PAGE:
Director – Takashi Miike, Screenplay – Masashi Sogo, Based on the Anime Created by Tatsuo Yoshida, Producers – Yoshinori Chiba, Naoki Sato, Takahiro Sato & Akira Yamamoto, Photography – Hideo Yamamoto, Music – Ikuro Fujiwara & Masaaki Jinbo, Production Design – Yuji Hayashida. Production Company – Shochiku/Nikkatsu.
Sho Sakurai (Gan Takada/Yatterman #1), Kyoko Fukada (Mistress Doronjo), Saki Fukuda (Ai Kaminari/Yatterman#2), Katsuhisa Namase (Boyacky), Kenda Kobayashi (Tonzra), Anri Okamoto (Shoko Kaieda), Sadao Abe (Dr Kaieda), Chiaki Takahashi (Voice of Omotchama), Junpei Takaguchi (Voice of Dokurobe), Koichi Yamadera (Voice of Yatterwan/Yatter-King/The Narrator)
Teenager Gan Takada, the son of a Tokyoko toy shop owner, operates as the team of Yatterman, along with his girlfriend Ai Kaminari and a giant mecha dog they call Yatterwan. Their constant nemeses as Mistress Doronjo and her two bumbling associates Boyacky and Tonzra. After their latest battle with Doronjo, they are visited by Shoko Kaieda, the teenager daughter of an archaeologist who went missing after he discovered one of the four Skull Stones. Shoko brings the stone with her. Doronjo and her assistants are ordered by Dokurobe, the fearsome god of thieves, to find the remaining three Skull Stones. They conduct various confidence schemes to raise the funds to build a range of powerful mecha and then head to the various locations. Gan and Ai set out to stop them aboard Yatterwan. However, as each of the stones is gathered, they open up portals through time and cause things around the world to start disappearing.
Yatterman (1977-9) was an anime tv series from Tatsunoko Productions, the most popular of several animated series they produced that were spun off from the series Time Bokan (1975-6). Yatterman concerned thirteen year-old Gan Takada, the son of a toy designer, who has built Yatterwan, a giant dog-shaped robot, and went into action with his girlfriend Ai Kaminari where they called themselves Yatterman 1 and Yatterman 2. Their nemeses throughout the 108 episodes were the Dorombo Gang, led by Lady Doronjo and her bumbling associates who were determined to obtain the Skull Stones of great power but ended up being defeated by Yatterman each week. The series never took itself too seriously, as evidenced by the wacky inventions the heroes and villains used, including mecha robots built in the form of elephants, pelicans and pandas. The series was revived as Yatterman (2008-9), which lasted for one season, as well as an anime film released a few months after this live-action remake.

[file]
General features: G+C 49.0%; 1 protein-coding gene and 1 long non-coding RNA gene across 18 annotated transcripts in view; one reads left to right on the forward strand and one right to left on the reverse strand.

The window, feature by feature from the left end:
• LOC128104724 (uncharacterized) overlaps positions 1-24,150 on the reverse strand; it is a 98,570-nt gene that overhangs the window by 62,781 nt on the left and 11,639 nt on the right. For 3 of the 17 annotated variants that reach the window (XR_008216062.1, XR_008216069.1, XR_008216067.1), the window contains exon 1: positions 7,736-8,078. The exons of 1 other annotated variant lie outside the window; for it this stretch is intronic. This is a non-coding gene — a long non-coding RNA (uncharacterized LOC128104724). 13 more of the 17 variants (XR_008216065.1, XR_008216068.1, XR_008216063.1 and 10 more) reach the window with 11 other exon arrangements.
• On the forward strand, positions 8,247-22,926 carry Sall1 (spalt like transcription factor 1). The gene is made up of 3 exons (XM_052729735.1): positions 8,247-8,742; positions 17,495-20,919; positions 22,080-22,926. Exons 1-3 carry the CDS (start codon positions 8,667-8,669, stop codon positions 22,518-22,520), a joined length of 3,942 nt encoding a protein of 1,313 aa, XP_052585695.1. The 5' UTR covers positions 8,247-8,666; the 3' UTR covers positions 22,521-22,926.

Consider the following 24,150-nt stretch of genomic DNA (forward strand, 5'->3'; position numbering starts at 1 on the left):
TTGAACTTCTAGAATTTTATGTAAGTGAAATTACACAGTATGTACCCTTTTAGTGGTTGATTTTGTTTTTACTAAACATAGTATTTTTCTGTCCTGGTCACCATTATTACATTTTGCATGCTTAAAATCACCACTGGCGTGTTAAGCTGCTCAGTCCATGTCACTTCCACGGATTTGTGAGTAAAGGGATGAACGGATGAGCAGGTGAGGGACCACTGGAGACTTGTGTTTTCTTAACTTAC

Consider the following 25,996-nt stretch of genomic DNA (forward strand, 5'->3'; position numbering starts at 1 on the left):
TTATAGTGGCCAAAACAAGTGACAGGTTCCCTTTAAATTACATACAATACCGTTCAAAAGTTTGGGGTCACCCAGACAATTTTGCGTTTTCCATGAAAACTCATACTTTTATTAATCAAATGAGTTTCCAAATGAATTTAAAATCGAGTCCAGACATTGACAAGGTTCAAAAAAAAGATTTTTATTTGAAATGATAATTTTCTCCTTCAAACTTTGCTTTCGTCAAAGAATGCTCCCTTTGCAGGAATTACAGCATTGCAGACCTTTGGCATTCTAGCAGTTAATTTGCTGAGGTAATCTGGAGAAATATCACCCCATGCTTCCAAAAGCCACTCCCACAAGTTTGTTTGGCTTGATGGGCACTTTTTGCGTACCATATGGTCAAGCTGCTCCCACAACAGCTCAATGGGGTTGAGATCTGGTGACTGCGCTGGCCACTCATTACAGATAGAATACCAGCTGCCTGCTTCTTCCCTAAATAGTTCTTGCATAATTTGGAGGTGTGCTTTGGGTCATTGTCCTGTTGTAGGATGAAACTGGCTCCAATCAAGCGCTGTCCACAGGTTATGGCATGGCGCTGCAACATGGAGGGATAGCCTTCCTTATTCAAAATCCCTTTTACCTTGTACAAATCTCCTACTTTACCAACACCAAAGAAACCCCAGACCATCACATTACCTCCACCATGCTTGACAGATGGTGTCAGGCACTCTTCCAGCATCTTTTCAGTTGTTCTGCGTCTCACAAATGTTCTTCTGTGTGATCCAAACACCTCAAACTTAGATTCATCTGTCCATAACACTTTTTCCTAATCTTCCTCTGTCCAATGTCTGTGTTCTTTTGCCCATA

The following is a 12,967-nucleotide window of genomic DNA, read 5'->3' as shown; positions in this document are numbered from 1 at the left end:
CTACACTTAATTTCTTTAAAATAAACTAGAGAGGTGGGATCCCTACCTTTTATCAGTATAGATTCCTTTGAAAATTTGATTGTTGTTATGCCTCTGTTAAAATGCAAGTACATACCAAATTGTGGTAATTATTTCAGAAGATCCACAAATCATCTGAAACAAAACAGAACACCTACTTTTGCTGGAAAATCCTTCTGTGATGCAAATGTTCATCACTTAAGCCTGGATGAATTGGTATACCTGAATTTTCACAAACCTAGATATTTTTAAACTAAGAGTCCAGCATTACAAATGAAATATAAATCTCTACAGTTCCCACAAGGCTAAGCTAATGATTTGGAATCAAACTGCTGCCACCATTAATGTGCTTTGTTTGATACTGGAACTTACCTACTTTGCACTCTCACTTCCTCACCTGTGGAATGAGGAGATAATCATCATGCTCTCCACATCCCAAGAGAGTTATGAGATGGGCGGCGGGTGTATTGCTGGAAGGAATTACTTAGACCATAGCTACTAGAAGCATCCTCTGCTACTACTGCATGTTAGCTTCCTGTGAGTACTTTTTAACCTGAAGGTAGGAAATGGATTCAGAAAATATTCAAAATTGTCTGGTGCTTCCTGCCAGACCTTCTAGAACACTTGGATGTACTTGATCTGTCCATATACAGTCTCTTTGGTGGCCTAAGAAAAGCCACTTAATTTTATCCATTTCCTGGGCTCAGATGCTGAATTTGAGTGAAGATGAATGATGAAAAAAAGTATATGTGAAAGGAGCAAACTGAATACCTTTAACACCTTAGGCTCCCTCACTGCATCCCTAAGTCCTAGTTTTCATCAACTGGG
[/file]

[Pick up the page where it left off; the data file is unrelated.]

The 1990s onwards, in particular the technical leaps brought by the CGI revolution, have created a trend of classic anime films and tv series being remade in live-action. It was actually the Americans rather than the Japanese that started this off with the likes of The Guyver (1991), Crying Freeman (1995) and Fist of the North Star (1995), as well as the more recent likes of Transformers (2007), Speed Racer (2008), Blood: The Last Vampire (2009), Dragonball Evolution (2009), Kite (2014), Ghost in the Shell (2017) and a planned live-action version of Akira. In the 00s, the Japanese started to catch up conducting elaborate live-action remakes of Casshern (2004), Cutie Honey (2004), Devilman (2004), Space Battleship Yamato (2010), Kiki’s Delivery Service (2014), Lupin III (2014), Attack on Titan (2015), Fullmetal Alchemist (2017) and Tokyo Ghoul (2017).
The live-action remake of Yatterman has been placed in the hands of one of cinema’s reigning madman Takashi Miike. Takashi Miike developed a cult following during the early 00s with extreme and ultra-violent works such as Audition (1999), Ichi the Killer (2001) and Visitor Q (2001). Takashi Miike is an extraordinarily prolific director, having made nearly 80 films in the 2000s alone. He has covered almost every genre from his preferred work in the Yakuza genre to documentary, children’s films, science-fiction, Westerns, samurai cinema, troubled youth stories and genteel road movies. In the last few years, he has slowed down somewhat and started venturing into elaborate gonzo fantasies with the likes of Zebraman (2004) and The Great Yokai War (2005). (See below for Takashi Miike’s other genre films).